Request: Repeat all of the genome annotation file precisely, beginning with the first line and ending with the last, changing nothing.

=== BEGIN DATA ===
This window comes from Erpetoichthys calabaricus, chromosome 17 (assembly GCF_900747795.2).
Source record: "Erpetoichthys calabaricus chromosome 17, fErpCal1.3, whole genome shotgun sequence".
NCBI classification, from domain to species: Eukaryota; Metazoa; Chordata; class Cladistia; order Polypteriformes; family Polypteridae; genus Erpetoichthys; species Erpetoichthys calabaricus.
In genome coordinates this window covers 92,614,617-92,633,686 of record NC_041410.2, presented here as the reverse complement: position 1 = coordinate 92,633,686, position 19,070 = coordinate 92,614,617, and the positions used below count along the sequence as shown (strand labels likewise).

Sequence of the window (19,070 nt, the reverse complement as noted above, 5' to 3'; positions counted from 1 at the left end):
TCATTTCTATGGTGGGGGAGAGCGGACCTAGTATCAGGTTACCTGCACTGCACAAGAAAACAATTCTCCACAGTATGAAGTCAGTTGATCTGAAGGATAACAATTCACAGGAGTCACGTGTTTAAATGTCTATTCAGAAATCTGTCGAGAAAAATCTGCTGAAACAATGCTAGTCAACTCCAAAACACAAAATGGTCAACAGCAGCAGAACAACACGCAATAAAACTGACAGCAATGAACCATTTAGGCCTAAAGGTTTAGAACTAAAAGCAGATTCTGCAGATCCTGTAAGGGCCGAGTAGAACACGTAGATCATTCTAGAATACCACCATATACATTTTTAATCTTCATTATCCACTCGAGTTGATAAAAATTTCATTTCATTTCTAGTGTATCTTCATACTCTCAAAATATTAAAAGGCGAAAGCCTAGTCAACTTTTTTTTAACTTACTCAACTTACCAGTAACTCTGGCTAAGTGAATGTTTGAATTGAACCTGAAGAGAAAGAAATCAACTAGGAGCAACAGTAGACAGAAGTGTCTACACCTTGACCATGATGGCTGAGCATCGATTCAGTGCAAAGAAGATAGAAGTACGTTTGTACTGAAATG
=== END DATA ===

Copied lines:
This window comes from Erpetoichthys calabaricus, chromosome 17 (assembly GCF_900747795.2).
Source record: "Erpetoichthys calabaricus chromosome 17, fErpCal1.3, whole genome shotgun sequence".
NCBI classification, from domain to species: Eukaryota; Metazoa; Chordata; class Cladistia; order Polypteriformes; family Polypteridae; genus Erpetoichthys; species Erpetoichthys calabaricus.
In genome coordinates this window covers 92,614,617-92,633,686 of record NC_041410.2, presented here as the reverse complement: position 1 = coordinate 92,633,686, position 19,070 = coordinate 92,614,617, and the positions used below count along the sequence as shown (strand labels likewise).

Sequence of the window (19,070 nt, the reverse complement as noted above, 5' to 3'; positions counted from 1 at the left end):
TCATTTCTATGGTGGGGGAGAGCGGACCTAGTATCAGGTTACCTGCACTGCACAAGAAAACAATTCTCCACAGTATGAAGTCAGTTGATCTGAAGGATAACAATTCACAGGAGTCACGTGTTTAAATGTCTATTCAGAAATCTGTCGAGAAAAATCTGCTGAAACAATGCTAGTCAACTCCAAAACACAAAATGGTCAACAGCAGCAGAACAACACGCAATAAAACTGACAGCAATGAACCATTTAGGCCTAAAGGTTTAGAACTAAAAGCAGATTCTGCAGATCCTGTAAGGGCCGAGTAGAACACGTAGATCATTCTAGAATACCACCATATACATTTTTAATCTTCATTATCCACTCGAGTTGATAAAAATTTCATTTCATTTCTAGTGTATCTTCATACTCTCAAAATATTAAAAGGCGAAAGCCTAGTCAACTTTTTTTTAACTTACTCAACTTACCAGTAACTCTGGCTAAGTGAATGTTTGAATTGAACCTGAAGAGAAAGAAATCAACTAGGAGCAACAGTAGACAGAAGTGTCTACACCTTGACCATGATGGCTGAGCATCGATTCAGTGCAAAGAAGATAGAAGTACGTTTGTACTGAAATG